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A Quick 9: Ted Purdy

We caught up with Ted Purdy recently to ask him about physical fitness, winning on the PGA TOUR for the first time and carrying raw broccoli in his golf bag.

Ted Purdy
Titleist Pro V1 player Ted Purdy collected his first PGA TOUR title at this year's EDS Byron Nelson Championship in just his second full season on TOUR. A native of Phoenix, the two-time All-American at the University of Arizona roomed with current PGA TOUR player Jason Gore during freshman season in Tucson.

We looped a Quick Nine with him to find out more...

1. When did you start working out?
I really started focusing on my warm-up while I was on the Nationwide Tour in 2003. I noticed during the rounds in which I wasn't warming up, I didn't score as well and wasn't striking the ball as well. Now I feel like I have to do it every morning, otherwise I get to the course and feel like I've left something out. I stretch, do push-ups and sprints, and tai kwan do. I don't use a lot of weights. It's tough on those days I have a 7 a.m. tee time, but since I've started, I’ve gained about 10 pounds of muscle and am hitting the ball straighter and farther. It also helps me prepare mentally for the round.

2. Staying with the physical fitness theme, how important is hydration on the course and what do you drink and eat during a round?
Hydration is the most important thing for health in general, for physical and mental wellness. I like to drink Gatorade or orange juice during my rounds, definitely stay away from soda. In terms of food, I’m actually notorious for my raw broccoli. I carried a bag of raw broccoli in my bag during my playoff with Stewart Cink at Harbour Town last year and I’ve been known for it ever since.

3. What is the main swing fault you see in amateurs you play with during Pro-Ams?
Tension. Whether it is in their arms, grip, upper body, golfers need to have supple arms to make a complete turn which helps generate a lot of clubhead speed. I also suggest they swing towards the target. Pick a very finite target and aim right at it.

4. You won the Byron Nelson Championship for your first career PGA TOUR victory earlier this year. Has winning changed you? Did you splurge on anything?
I don't think winning has changed me. Professionally, it makes me want to win again. Winning is so much fun, especially at such a special event with Byron and all the top players there. It's just a blast, knowing you've reached the pinnacle of what you've been trying to do. As far as splurging, winning allowed me to pay off my house. It's the big American dream. That was a great feeling. It is easy to stay motivated in this profession because I love the challenge and the highs and lows of golf. Golf is about attitude, you need to have positive thoughts. Attitude is everything.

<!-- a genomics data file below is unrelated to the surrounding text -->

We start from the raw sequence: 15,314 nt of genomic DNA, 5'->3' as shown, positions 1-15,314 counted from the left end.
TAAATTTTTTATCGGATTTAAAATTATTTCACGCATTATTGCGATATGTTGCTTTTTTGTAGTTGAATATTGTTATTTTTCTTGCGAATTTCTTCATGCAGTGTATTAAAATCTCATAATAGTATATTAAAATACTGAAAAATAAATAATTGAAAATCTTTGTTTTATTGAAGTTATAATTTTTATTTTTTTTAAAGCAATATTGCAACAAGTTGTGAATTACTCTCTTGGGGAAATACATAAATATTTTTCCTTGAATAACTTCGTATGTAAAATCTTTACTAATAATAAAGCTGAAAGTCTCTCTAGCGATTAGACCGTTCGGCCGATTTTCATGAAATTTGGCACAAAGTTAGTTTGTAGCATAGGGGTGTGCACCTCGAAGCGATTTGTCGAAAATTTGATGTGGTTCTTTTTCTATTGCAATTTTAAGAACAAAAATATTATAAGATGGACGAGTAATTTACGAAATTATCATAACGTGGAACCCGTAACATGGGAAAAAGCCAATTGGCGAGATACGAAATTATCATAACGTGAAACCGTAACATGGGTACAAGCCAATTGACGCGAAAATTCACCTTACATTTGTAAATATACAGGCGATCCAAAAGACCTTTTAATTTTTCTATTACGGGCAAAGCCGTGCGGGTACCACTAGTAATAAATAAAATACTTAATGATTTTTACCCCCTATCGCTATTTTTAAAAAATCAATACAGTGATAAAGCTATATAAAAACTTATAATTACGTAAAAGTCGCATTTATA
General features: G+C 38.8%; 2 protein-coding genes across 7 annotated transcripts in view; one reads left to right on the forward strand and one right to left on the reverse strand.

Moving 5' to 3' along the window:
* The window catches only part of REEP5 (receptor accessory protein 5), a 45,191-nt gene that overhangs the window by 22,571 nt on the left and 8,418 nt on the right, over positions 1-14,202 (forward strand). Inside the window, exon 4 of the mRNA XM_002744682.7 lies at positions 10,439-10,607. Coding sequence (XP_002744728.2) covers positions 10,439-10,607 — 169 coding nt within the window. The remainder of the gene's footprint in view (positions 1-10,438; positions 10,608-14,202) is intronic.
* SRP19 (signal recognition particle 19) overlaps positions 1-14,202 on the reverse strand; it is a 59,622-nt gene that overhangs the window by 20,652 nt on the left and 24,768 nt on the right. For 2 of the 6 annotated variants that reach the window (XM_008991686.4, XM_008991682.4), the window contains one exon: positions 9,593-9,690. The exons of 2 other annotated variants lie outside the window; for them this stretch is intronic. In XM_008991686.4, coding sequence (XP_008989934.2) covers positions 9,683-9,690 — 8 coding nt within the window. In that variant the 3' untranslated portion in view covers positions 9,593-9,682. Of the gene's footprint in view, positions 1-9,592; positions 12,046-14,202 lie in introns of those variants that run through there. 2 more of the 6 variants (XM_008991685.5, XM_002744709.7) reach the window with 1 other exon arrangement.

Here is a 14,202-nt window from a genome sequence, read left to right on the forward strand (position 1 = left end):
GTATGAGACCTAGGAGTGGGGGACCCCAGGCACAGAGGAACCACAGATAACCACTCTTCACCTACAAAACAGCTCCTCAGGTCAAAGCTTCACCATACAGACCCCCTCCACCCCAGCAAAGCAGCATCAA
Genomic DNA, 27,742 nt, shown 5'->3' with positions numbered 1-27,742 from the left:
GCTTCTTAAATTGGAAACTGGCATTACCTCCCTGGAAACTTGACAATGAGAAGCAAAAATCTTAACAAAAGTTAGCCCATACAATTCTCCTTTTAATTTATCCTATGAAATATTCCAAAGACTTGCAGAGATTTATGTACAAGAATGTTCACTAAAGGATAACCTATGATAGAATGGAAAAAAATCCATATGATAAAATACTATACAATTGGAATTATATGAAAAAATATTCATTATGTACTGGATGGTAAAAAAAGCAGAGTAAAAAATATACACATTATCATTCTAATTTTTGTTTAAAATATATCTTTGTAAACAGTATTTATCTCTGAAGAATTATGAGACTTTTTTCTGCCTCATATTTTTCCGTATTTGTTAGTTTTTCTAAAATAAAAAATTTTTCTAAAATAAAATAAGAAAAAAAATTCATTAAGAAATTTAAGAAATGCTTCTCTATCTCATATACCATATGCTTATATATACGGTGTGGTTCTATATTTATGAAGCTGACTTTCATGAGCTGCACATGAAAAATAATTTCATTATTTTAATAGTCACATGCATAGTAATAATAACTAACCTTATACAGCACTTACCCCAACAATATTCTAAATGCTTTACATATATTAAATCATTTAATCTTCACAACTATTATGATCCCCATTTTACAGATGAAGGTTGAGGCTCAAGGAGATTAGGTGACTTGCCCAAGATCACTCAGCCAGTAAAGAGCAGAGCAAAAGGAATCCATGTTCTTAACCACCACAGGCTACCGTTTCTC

5. We hear you're a huge Jimmy Buffet fan. How many Buffet shows have you been to?
I’ve been to one every year since I was about 15-16 years old. My brother is a huge fan of Buffet and he’s been taking me since high school. I just think Buffet is extremely talented and brilliant. My theme is "attitude is everything" and he's got a great attitude. Unfortunately I haven't had the chance to meet him yet, but I've snuck up to the front row a few times and thrown my flip-flops on stage.

6. How old were you when you decided to make a career out of golf?
The first time I remember making a conscious decision to be a professional golfer I was probably eight years old. I remember watching Jack Nicklaus and Tom Watson coming down the stretch at the U.S. Open. After that, I never once thought I wasn't going to be a professional golfer.

7. Who did you model your golf game after?
The great role models are the older players - the Tom Watsons, the Jack Nicklauses. But I also grew up playing junior golf with Tiger Woods. I really respect the way he represents himself and the game. I've beaten him twice - probably more than most people - but he's beaten me about 300,000 times.

8. Did you grow up in a golfing family?
I actually learned to play golf from my mother. She had a long, beautiful, fluid swing. I can still picture it today. We had the first tee time every morning at our local course and I used to go out with my mom and my brother. My sister would ride in the cart. That's where I learned the game.

9. Do you have any superstitions or rituals that you bring to the golf course?
I don't know if you would call it a ritual or superstition but I make sure I work out before every round, I say a prayer, and I prefer marking my golf ball with quarters minted in the 1960s. I only want to shoot in the 60s.

AN EVEN QUICKER NINE...
Favorite TOUR stop: EDS Byron Nelson (since I won there), Phoenix Open, and the AT&T Pebble Beach National Pro-Am
Favorite city: New Orleans
Favorite band: Jimmy Buffet; Pat Green
Favorite book: Swing the Clubhead, by Ernest Jones
Favorite restaurant: Mastro’s in Scottsdale, AZ
Favorite movie: Groundhog Day (people say my wife looks like Andie MacDowell)
Favorite actress/actor: Andie MacDowell
What was your first car and what do you drive now: First car - Ford Bronco; Now - Ford F150
Most pressure on the golf course: Standing on the 17th tee at PGA West in the final round of Q-School. I needed a par-par finish to secure my TOUR card and hit my tee shot in the water. There’s no pressure like TOUR School.

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